Sarah Nyanhial Tut,
came to Canada as a refugee without speaking or writing English. She started from the very beginning with her studies. From English as Second Language classes to being a University Student currently is a huge win for mothers and women everywhere. Thank you Sarah, for sharing your inspiring story. May we learn to ‘’stay the course,’’ just like you did.
What is the meaning of your name in your mother tongue?
My name is Sarah Nyanhial Tut. Sarah (origin from Hebrew) It means girl/ princess or Nyal in Thok Nath. During my baptism, the church and family decided to call me Sarah. Nyanhial. Nya (stands for a girl in Thok Nath). (Nhial) means raining or sky. Since l was born during the rainy seasons, my family named me Nyanhial. Both Sarah and Nyanhial are beautiful and blessed names.
You are a current student at the University of Saskatchewan. What was your educational journey leading up to that point?
My academic journey is full of fun and difficulties. I couldn’t speak, read or write when I came to Canada. I thought I was doing well in Canada and that I achieved something because of my heavy involvement in the community, I attended parties and community meetings. But I realized that I was just going in circles for years. I was prioritizing activities that only moved me far away from my goals and dreams. When I decided to take this academic journey. I knew that I had to burn down all bridges. I did not wish to engage in unnecessary activities anymore. I moved to a different city. I stopped associating myself with friends who weren't growing like me. I knew I can not achieve my goals while I am hanging around people who were not growing but doing the same thing, they did 2 years ago, 5 years ago and 8 years ago. 2015, I graduated from high school and enrolled in the University of Saskatchewan. I am graduating sometime this year with a Bachelor in Sociology, Minor in Women - Gender Studies and Certificate in Global Citizenship.
You are a mother and a student. How did you overcome the cultural stigma of educated women?
Most likely women experience discrimination in the education system. Most societies believe that women are just good for domestic work, such as looking after children, cooking, cleaning, looking after their men and elderly family members. Educated women do not always follow those expectations. They have careers, goals, hobbies that they want to achieve in life. Coming from South Sudanese Community, educated women experience double challenges because, generally, women do not get the same support or respect in this community as men. Educated women are most targeted by some uneducated men, uneducated women, and most educated men who have uneducated wives at homes. Educated women are normally viewed as a threat to men’s positions. But I strongly believe that if we want to be something greater in this life, we are all going to experience hatred, prejudice and discrimination. To make it in this life, do not expect support from communities, churches, families, and so on. I believe that it is always good just to have selective people in your life who support your strengths and goals.
You are a strong advocate for the education and empowerment of youth.
Why is that?
In this modern way of life, how could an uneducated youth handle global competitions?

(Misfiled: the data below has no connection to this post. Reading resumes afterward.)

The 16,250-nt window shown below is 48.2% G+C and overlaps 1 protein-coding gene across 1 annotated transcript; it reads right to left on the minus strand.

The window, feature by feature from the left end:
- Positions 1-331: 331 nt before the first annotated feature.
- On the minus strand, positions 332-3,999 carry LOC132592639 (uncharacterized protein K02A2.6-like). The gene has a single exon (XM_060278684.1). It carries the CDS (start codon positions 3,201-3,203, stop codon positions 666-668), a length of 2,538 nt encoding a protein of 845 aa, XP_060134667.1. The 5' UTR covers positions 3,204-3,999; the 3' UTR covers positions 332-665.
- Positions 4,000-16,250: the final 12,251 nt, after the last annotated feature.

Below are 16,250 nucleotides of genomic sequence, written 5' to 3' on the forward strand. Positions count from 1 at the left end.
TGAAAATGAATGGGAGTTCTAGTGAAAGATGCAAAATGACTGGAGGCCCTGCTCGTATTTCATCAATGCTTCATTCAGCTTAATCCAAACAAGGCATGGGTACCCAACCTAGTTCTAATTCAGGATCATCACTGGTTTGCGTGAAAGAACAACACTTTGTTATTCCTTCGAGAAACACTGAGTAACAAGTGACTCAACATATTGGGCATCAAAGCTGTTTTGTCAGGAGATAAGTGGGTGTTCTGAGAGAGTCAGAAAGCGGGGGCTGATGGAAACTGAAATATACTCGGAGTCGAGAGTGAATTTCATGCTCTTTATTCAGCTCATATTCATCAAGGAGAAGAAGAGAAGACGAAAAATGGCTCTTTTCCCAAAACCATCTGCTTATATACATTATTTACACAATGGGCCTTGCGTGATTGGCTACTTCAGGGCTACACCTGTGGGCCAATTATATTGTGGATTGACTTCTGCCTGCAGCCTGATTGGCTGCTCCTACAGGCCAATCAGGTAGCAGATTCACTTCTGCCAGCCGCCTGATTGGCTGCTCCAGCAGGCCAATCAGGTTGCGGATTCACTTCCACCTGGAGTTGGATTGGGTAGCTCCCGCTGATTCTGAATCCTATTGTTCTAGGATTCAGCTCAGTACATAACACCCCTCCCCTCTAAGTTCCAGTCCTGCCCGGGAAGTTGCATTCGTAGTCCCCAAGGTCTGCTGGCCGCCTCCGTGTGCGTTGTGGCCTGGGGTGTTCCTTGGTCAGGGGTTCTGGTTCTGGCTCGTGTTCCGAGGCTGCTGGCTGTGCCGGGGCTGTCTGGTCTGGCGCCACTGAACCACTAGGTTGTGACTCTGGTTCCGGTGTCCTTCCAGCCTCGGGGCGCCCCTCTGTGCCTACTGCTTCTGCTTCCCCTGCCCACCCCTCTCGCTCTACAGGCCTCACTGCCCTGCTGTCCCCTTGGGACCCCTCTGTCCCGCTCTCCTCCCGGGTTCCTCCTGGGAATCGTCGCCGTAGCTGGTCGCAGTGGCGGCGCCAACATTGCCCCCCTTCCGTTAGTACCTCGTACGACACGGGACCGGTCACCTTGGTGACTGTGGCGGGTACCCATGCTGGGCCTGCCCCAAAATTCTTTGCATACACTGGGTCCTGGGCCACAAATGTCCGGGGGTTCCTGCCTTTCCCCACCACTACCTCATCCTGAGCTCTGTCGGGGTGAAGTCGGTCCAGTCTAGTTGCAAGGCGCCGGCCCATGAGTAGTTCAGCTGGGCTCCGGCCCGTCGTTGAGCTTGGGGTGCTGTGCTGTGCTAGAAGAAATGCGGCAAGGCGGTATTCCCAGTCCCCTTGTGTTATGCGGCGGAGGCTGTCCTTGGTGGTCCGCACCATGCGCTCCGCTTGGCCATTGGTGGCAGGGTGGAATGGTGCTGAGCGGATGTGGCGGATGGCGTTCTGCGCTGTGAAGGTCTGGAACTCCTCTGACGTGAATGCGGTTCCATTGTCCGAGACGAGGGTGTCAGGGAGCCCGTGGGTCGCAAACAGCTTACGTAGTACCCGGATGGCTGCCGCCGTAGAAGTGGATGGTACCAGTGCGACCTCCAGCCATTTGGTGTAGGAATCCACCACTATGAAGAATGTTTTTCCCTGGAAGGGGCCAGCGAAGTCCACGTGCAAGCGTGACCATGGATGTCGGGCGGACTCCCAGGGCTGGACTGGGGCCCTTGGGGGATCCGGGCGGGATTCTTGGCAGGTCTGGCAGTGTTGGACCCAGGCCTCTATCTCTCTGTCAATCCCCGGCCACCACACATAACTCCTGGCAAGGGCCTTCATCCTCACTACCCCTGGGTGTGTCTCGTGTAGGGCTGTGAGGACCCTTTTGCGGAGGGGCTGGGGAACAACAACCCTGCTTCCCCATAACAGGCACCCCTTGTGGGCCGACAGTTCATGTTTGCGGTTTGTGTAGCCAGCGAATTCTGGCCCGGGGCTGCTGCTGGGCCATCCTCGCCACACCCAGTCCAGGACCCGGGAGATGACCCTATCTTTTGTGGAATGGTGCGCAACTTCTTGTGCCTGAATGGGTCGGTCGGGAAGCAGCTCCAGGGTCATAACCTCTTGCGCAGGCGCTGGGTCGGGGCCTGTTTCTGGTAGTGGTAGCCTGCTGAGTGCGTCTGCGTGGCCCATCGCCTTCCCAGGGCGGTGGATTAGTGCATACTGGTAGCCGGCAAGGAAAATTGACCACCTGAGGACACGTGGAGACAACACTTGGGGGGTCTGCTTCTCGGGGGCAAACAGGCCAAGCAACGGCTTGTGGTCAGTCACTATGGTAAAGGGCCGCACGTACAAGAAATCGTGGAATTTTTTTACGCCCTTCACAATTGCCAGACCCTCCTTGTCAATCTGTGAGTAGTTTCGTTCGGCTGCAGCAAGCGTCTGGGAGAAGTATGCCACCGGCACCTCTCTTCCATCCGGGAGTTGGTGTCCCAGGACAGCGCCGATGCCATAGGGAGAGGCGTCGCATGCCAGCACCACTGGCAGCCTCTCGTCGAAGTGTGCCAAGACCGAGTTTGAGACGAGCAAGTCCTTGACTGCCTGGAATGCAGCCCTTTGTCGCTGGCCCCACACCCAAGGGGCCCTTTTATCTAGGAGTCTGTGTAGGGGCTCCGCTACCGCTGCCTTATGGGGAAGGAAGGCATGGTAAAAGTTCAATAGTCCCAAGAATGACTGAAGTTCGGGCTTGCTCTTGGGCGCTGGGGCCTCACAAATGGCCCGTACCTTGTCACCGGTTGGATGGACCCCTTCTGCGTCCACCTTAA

The world is getting smaller. Now the English language is international that everybody must speak, read and write to get a job and connect with others. Countries exported jobs to different countries; most companies only hire specific group! Right now, a student from Canada could apply for a job in Australia or Juba because he or she has all the tools for that position. Those with a certificate or college degrees have a higher chance of winning the position over their uneducated counterparts.
Education gives us knowledge of the world around us, equips us with critical reasoning and provides us with the skills to better ourselves, family, community and society. I believe that Education provides the ability to interact with others whose cultural norms and beliefs are different from ours. I believe that Education is a useful tool a person can use to understand other cultures, live with others and work within intercultural situations. I highly support youth engagement in the Community. I mean community who love them and accepted them as who they are.
I believe that young people need a community where they can practice their leadership skills, straightening their identity and feeling a sense of belonging. There have been numerous unexpected deaths of South Sudanese boys in Canada these years. It is alarming. That suggested that there is a need for the South Sudanese community to pay attention to the root cause of these unexpected deaths. I believe that youths are the pillar of our community and the future of our society. The future is secured when the youth are educated. Youth engagement in the community can lead to better, health, better family, better community and better society.
CLICK HERE TO READ MY WHY IN LIFE POEM BY SARAH NYANHIAL TUT
Nyabuoy Gatbel is a South Sudanese Canadian currently living in Calgary, AB. She was born in Ethiopia in 1993 and moved to Canada as a refugee in 2002. She's currently a undergraduate student at the University of Calgary. Besides her studies she's a social entreprenuer focusing on the, ''Paarman Centre project,'' a fashion model, writer and author of the book, ''The Fire Within poetry in Thok Nath and English.''